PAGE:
Film1st October 2019Hash Riaz, Junior Programme Manager of Abbey Road Red and member of the Abbey Road Spatial Audio Forum explains the importance of binaural rendering and catches up with platinum producer, Benbrick, to discuss how binaural audio can be a powerful tool for immersive storytelling.
Storytelling as a concept is nothing new, but the introduction of new technologies brings new and exciting ways to tell stories that engage audiences and help to immerse them in the narrative or scene. From the invention of the printing press to modern day developments in computing and smartphones, storytellers and brands now have more tools than ever before to tell their story.
When we think of immersion, we typically lean towards an ocular experience where the visuals dominate and unfortunately sound can sometimes be an afterthought – but have you ever watched a movie trailer with the sound off? Sound is integral to immersion, it engulfs us in three dimensions every day in the real world and should be valued with regards to the end-user experience.
Our listening experience has evolved over the years from mono, to stereo, to surround sound and this evolution has no doubt impacted storytelling and the cinematic experience in a positive way. This evolution continues with recent developments in spatial audio and technologies such as Dolby ATMOS and DTS:X among others. These emerging technologies provide an increased three-dimensional listening experience by employing overhead speakers (height channels) in combination with traditional surround sound formats. If you haven’t experienced these technologies, I would recommend you do!
This is great for cinema goers, but how can we distribute spatial audio to the masses?One of the key developments in delivering Spatial Audio to the masses is binaural rendering, which allows for vast multi-channel spatial mixes to be rendered to just two channels (left & right), ultimately allowing end-users to experience spatial audio over headphones. Binaural audio has found its home with immersive media such as Virtual and Augmented Reality, where conventional stereo just doesn’t cut it.
Podcasts are another interesting use case for binaural audio. Podcasts are not limited to headphones, but are widely consumed on mobile devices with headphones, and producers are harnessing binaural audio to augment the overall storytelling experience without visuals.
On the back of last week’s Abbey Road Spatial Audio Forum, set-up by our Head of Audio Products, Mirek Stiles, I caught up with multi-platinum selling British songwriter, producer and composer Paul Carter AKA Benbrick. Benbrick is currently working with acclaimed artist George the Poet on his podcast series ‘Have You Heard George’s Podcast?’. The podcast won four Gold British Podcast Awards, two Silver and the coveted 2019 Podcast of The Year Award.The podcast series respects the impact of sound and Benbrick uses original compositions, sound design and the use of binaural audio to support George’s narrative throughout each podcast – “George is telling such intimate, and real stories, and as a result I have to raise my game as a composer each time. Each chord needs to be considered - there is already power in the words, so my job is to accent it” explains Benbrick.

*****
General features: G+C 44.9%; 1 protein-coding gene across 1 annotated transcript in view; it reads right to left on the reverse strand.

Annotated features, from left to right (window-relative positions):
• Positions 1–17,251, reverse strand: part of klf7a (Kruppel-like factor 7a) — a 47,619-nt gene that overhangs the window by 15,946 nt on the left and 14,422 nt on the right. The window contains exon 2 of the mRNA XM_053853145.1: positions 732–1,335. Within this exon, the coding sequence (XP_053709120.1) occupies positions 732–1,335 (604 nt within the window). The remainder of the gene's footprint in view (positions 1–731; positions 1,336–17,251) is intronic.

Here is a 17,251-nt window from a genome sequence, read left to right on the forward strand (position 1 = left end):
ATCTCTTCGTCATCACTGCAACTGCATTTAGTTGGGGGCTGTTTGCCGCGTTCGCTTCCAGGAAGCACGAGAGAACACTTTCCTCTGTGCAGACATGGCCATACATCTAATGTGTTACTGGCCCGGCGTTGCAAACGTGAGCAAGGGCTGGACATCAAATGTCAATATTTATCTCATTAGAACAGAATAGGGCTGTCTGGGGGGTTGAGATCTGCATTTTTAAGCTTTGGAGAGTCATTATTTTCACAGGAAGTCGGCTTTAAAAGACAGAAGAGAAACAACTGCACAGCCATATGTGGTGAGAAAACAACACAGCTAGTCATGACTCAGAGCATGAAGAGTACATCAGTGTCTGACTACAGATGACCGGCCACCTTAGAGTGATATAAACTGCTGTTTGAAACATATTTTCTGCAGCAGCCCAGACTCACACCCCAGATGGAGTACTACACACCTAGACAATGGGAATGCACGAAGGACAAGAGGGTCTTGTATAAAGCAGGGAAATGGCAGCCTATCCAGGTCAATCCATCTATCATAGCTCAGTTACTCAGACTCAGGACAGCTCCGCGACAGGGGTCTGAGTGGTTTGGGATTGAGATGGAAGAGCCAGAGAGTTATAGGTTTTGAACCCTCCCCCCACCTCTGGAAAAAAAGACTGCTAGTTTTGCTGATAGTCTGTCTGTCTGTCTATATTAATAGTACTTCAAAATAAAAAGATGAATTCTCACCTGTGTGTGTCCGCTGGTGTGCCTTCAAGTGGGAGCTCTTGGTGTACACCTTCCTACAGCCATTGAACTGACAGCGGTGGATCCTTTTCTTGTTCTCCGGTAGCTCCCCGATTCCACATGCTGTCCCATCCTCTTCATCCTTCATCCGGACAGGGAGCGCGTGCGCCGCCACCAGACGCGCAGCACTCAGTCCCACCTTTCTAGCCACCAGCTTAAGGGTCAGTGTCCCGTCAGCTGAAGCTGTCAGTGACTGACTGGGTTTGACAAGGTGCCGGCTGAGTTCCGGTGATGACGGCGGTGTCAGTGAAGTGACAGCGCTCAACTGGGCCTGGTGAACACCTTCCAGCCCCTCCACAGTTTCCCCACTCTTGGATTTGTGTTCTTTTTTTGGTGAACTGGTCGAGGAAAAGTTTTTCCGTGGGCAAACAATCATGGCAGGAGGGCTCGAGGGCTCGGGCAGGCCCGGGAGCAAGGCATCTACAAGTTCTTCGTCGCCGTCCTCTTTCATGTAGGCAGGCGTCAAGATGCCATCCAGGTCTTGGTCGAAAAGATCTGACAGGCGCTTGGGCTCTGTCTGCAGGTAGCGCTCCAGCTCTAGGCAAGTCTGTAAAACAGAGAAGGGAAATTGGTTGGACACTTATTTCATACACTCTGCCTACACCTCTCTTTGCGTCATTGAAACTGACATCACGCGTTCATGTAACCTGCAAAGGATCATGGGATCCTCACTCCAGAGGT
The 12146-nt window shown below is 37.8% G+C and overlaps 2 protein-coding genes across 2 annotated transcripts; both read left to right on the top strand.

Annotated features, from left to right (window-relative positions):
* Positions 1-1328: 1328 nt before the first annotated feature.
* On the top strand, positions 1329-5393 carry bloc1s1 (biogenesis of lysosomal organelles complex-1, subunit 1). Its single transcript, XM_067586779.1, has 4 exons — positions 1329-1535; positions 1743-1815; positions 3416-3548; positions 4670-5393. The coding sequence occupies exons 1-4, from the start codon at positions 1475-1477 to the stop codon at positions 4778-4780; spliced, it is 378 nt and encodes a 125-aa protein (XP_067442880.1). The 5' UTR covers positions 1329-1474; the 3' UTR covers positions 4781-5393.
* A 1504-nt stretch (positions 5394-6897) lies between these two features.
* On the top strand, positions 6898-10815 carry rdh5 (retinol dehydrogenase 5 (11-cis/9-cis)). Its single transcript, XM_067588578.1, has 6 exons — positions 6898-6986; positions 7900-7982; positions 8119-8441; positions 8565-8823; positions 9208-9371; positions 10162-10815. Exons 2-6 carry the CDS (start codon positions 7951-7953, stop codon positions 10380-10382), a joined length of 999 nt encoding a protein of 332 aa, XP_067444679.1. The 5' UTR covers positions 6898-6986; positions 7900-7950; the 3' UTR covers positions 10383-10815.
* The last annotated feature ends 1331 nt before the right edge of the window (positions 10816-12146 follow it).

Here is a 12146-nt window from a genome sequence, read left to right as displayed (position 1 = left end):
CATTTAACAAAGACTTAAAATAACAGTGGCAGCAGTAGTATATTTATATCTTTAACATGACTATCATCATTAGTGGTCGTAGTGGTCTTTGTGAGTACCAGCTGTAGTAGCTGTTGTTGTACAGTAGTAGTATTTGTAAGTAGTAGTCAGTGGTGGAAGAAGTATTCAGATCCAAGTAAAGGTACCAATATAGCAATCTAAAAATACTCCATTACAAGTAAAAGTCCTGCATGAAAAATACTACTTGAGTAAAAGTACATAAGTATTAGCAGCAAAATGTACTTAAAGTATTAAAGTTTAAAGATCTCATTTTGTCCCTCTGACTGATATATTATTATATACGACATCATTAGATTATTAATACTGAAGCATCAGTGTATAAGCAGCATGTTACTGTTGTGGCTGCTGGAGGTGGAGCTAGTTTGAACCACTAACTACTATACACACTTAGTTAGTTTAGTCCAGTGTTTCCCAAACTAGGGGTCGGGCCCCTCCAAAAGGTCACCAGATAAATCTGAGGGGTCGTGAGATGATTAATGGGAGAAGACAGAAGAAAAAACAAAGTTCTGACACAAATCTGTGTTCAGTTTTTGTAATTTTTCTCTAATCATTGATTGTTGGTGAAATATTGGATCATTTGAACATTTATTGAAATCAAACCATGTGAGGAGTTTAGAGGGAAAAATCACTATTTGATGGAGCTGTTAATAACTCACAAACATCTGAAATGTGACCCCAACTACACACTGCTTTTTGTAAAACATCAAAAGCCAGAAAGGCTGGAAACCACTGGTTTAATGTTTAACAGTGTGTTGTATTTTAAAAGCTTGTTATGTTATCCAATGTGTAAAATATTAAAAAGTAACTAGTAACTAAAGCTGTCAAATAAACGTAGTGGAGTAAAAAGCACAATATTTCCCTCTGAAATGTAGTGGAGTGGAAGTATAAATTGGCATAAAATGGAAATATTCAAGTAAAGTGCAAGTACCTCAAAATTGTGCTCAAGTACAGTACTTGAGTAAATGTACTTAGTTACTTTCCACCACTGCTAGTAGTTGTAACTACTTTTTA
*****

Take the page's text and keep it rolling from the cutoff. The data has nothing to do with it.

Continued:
Speaking more about adopting spatial audio for use within the podcasts Benbrick mentions “I think it represents a new method of storytelling. If our job as creators is to make people feel new emotions through our art, then we should be open to exploring new ideas. If you can have the instruments represented as characters that can also move around a 3D space, then you can start to paint new mental pictures for the listener.”
Getting technical, we asked Benbrick what tools are key to his workflow whilst producing each podcast. “I write everything in Logic and I’m really into the last two things I picked up from Plugin Alliance… the Brainworx BX_control V2 for adding width to the stereo mix and Dear VR Pro which is great for placing sounds around the listener's head. I use hundreds of Spitfire Audio instruments too - honestly almost everything you hear is probably Spitfire or random Omnisphere expansion packs!”
Benbrick’s role is challenging and puts him in both the engineer and producer seats, having to juggle vocal recordings, sound design and underscore – “We typically end up with around 300 individual tracks for each podcast episode so organisation and keeping on top of things is a challenge. Making sure that things are panned the correct way that make sense, and that moving a track hasn’t also changed/copied some random automation. It’s a challenge, but it’s incredibly rewarding too - you are using your brain all the time.”
There is little doubt that the use of binaural audio has helped support George’s brilliant storytelling and helped the first series gain critical acclaim. There also seems to be lots more to look forward to according to Benbrick. “We are making season two right now, planning for live shows, working out how communities could be governed more fairly in the future, asking what money will look like in 30 years and checking out what Elon Musk is up to”.
If you haven’t already, we recommend catching-up on the first season before the second drops! You can find ‘Have You Heard George’s Podcast?’ on all the usual podcast distribution platforms such as Spotify, Soundcloud, Acast and the BBC, as well as George the Poet's and Benbrick’s official websites.
If you are interested to read more about spatial audio, the Abbey Road Spatial Audio Forum and our ongoing research in the area click here to head to our dedicated page.